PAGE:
Rob Portman grew up in an Ohio small business family, where he learned early on the value of hard work, leadership, and fiscal responsibility.
When Rob was young, his dad, Bill Portman, borrowed money to start Portman Equipment Company, where Rob and his brother and sister all worked growing up. His father, and then his brother, built the family business from a small forklift truck dealership with five employees and Rob’s mom as bookkeeper, to one that employed more than 300 people. Rob became a lawyer and developed his own private practice, representing Portman Equipment Company and other small businesses. He knows firsthand the challenges small businesses face.
Rob was born in Cincinnati where he lives today with his wife Jane, and their three children, Jed, Will and Sally.
Until recently, Rob practiced law with the Cleveland, Ohio-based firm of Squire, Sanders, & Dempsey and is engaged in various community activities, including serving on the board of The Coalition for a Drug Free Greater Cincinnati, a group he founded. He also serves on the Advisory Board of The Ohio State University’s John Glenn School of Public Affairs, where he has co-taught four public policy courses. He is also Chairman of Ohio’s Future PAC, an organization devoted to developing creative solutions to Ohio’s economic challenges and supporting policies that create more jobs and opportunities for Ohioans.
Rob is also a small business owner of the oldest continuously operating business in Ohio, the historic Golden Lamb Inn in Lebanon, Ohio. Rob has been actively involved in the restoration of the hotel and restaurant, which he owns with his brother and sister. Several years ago, he co-authored a book highlighting Ohio’s and the Golden Lamb’s Shaker history, called Wisdom’s Paradise.
Rob traces his interest in public service to an internship with his Cincinnati-area Congressman during college. After college and law school, Rob practiced international trade law in Washington, DC and business law in Cincinnati. He left Cincinnati for two years to serve as White House Associate Counsel and Director of the Office of Legislative Affairs in the first Bush Administration, before returning home to become a partner in his law firm.
In 1993, Rob was elected to Congress, where he represented the diverse seven county Second District. He was proud to serve the Second District for twelve years, and in seven elections, he never received less than seventy percent of the vote. During his time representing the Second District, Rob earned a reputation as a serious leader who focused on results. Rob was actively involved in the successful welfare reform efforts as a member of the committee that wrote the legislation, and he was a strong supporter of the balanced budget that passed in 1997.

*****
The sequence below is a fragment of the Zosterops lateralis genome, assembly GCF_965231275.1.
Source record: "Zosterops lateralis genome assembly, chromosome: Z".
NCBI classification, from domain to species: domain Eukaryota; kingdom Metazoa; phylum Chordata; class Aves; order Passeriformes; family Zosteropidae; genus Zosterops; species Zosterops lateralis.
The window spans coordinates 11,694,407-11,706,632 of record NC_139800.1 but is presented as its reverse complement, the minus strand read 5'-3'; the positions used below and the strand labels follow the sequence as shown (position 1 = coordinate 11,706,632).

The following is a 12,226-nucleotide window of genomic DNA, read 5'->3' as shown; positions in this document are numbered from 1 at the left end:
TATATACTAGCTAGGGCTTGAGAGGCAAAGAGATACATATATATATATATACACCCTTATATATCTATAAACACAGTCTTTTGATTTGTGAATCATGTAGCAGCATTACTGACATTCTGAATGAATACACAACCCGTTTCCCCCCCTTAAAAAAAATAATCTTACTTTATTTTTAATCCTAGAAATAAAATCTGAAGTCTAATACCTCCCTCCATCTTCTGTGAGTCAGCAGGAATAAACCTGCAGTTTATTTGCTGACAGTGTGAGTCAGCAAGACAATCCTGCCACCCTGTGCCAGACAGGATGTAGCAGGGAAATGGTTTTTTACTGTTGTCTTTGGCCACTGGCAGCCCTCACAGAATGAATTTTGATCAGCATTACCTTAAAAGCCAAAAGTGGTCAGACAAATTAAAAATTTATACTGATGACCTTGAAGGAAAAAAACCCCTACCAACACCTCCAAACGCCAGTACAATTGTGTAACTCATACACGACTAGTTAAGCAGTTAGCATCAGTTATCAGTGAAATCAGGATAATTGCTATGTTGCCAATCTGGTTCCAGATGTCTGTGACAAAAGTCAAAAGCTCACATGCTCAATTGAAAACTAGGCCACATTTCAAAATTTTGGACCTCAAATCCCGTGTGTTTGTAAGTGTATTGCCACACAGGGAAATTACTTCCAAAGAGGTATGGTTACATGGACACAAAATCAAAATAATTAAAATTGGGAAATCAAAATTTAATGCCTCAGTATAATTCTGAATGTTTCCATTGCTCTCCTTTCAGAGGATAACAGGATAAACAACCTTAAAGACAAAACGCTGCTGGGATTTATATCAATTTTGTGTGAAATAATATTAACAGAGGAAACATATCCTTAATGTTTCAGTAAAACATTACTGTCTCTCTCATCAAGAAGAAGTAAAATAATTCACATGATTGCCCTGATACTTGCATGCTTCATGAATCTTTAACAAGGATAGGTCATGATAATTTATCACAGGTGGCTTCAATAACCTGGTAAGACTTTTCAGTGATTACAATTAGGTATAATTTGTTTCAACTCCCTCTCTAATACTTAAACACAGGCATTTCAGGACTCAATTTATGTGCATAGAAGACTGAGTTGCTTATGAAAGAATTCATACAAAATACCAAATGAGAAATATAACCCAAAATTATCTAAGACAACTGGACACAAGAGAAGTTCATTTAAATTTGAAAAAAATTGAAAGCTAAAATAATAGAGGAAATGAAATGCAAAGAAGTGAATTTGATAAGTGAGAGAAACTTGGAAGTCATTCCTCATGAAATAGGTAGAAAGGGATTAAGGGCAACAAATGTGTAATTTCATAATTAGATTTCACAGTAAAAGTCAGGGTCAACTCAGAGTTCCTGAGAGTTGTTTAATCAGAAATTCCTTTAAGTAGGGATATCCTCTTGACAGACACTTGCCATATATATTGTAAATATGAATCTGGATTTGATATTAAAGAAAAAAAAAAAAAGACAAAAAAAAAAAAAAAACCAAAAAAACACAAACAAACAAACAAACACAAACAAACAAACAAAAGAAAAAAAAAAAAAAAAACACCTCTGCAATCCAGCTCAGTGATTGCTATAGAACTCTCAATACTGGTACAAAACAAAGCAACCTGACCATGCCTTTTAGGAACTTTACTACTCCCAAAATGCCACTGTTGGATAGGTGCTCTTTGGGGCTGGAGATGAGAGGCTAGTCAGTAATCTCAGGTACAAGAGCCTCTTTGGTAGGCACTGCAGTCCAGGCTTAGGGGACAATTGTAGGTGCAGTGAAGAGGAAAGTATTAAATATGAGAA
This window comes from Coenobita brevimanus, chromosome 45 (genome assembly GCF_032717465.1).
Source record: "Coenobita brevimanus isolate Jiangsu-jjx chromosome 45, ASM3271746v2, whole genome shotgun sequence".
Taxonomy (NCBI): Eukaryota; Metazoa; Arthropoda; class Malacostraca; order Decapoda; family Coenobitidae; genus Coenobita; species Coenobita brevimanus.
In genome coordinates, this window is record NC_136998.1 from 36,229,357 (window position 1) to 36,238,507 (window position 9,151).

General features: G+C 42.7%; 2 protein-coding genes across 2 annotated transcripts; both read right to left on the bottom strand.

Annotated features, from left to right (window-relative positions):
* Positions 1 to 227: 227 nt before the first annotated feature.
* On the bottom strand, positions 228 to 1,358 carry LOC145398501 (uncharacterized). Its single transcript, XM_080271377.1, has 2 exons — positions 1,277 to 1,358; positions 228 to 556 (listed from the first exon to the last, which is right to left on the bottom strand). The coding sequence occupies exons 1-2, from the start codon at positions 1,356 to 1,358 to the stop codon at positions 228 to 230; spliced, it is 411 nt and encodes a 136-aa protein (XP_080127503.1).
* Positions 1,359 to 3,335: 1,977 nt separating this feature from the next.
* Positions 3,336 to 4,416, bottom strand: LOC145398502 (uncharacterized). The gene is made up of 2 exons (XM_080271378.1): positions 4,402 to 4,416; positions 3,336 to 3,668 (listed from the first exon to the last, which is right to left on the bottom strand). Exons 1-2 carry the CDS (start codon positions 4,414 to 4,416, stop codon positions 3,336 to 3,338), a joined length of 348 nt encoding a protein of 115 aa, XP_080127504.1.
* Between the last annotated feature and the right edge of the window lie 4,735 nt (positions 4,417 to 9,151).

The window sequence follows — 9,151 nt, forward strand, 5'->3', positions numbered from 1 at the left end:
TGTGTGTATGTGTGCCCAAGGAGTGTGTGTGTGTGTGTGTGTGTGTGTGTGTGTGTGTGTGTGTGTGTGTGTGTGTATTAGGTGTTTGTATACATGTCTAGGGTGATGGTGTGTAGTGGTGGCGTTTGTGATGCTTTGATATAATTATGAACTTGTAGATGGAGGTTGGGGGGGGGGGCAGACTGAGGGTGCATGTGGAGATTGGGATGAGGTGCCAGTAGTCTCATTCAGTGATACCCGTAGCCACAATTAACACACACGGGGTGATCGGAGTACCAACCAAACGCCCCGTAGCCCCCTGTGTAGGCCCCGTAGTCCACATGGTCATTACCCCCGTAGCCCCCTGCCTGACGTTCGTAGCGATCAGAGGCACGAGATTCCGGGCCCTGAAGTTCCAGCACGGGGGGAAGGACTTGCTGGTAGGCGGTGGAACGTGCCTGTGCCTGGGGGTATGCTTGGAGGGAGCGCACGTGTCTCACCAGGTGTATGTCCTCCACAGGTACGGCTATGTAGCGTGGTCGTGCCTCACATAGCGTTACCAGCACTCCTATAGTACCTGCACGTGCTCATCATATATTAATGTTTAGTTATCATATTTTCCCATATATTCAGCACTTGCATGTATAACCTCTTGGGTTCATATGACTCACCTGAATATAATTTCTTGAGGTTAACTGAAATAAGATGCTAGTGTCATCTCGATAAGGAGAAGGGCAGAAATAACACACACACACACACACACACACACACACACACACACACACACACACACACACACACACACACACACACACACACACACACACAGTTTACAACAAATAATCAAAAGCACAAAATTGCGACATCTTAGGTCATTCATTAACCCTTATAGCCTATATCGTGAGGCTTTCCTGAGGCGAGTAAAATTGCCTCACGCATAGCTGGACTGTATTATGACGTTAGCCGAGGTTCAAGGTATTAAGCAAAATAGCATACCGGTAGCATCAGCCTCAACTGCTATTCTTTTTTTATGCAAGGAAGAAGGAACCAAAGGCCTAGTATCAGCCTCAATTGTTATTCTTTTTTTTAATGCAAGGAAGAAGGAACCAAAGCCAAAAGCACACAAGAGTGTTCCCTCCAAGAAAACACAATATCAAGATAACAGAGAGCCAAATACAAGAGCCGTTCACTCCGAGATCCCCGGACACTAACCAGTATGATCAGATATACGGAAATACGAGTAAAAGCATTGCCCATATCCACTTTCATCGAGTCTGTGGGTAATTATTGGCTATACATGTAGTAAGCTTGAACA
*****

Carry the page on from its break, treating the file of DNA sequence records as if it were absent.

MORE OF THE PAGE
Rob gained the respect of both Republican and Democratic colleagues through his successful bipartisan legislative initiatives, including measures he authored to increase retirement savings, reform the IRS and add over fifty new taxpayer rights, curb unfunded mandates, reduce taxes, and expand drug prevention and land conservation efforts.
In 2005, Rob left Congress when he was asked to serve as U.S. Trade Representative, the Cabinet-level official responsible for implementing and enforcing trade policy. In his one year in the job, Rob was successful in reducing barriers to U.S. exports and increasing enforcement of trade laws to help level the playing field for American farmers, workers and service providers. Under his leadership, American exports increased and the U.S. brought its first successful legal case against China.
Following his accomplishments as Trade Representative, Rob was asked to serve for a year as Director of the Office of Management and Budget, another Cabinet-level post. A budget hawk, Rob made his mark by proposing a balanced budget, fighting irresponsible earmarks, and putting in place new transparency for all federal spending. The deficit was cut in half during his tenure to about one tenth the size of this year’s deficit. In June of 2007, Rob left government and came home full time.
So that their children would be raised with the same Ohio values that Rob treasured from his youth, Rob and his wife, Jane, kept their home in Ohio and Rob commuted to Washington for over 14 years during his time in Congress and in the Cabinet.
Rob is an avid outdoorsman and a lifelong hunter and fisherman. He has coached his daughter’s soccer teams for four seasons. He has also been a consistent participant in two races in the Cincinnati area that raise funds for nonprofit causes. One is an annual 62-mile charity bicycle race that benefits Parkinson’s research and the other is Paddlefest, an annual canoe/kayak float on the Ohio River. This year Rob and his son Will won their division in the Paddlefest canoe race.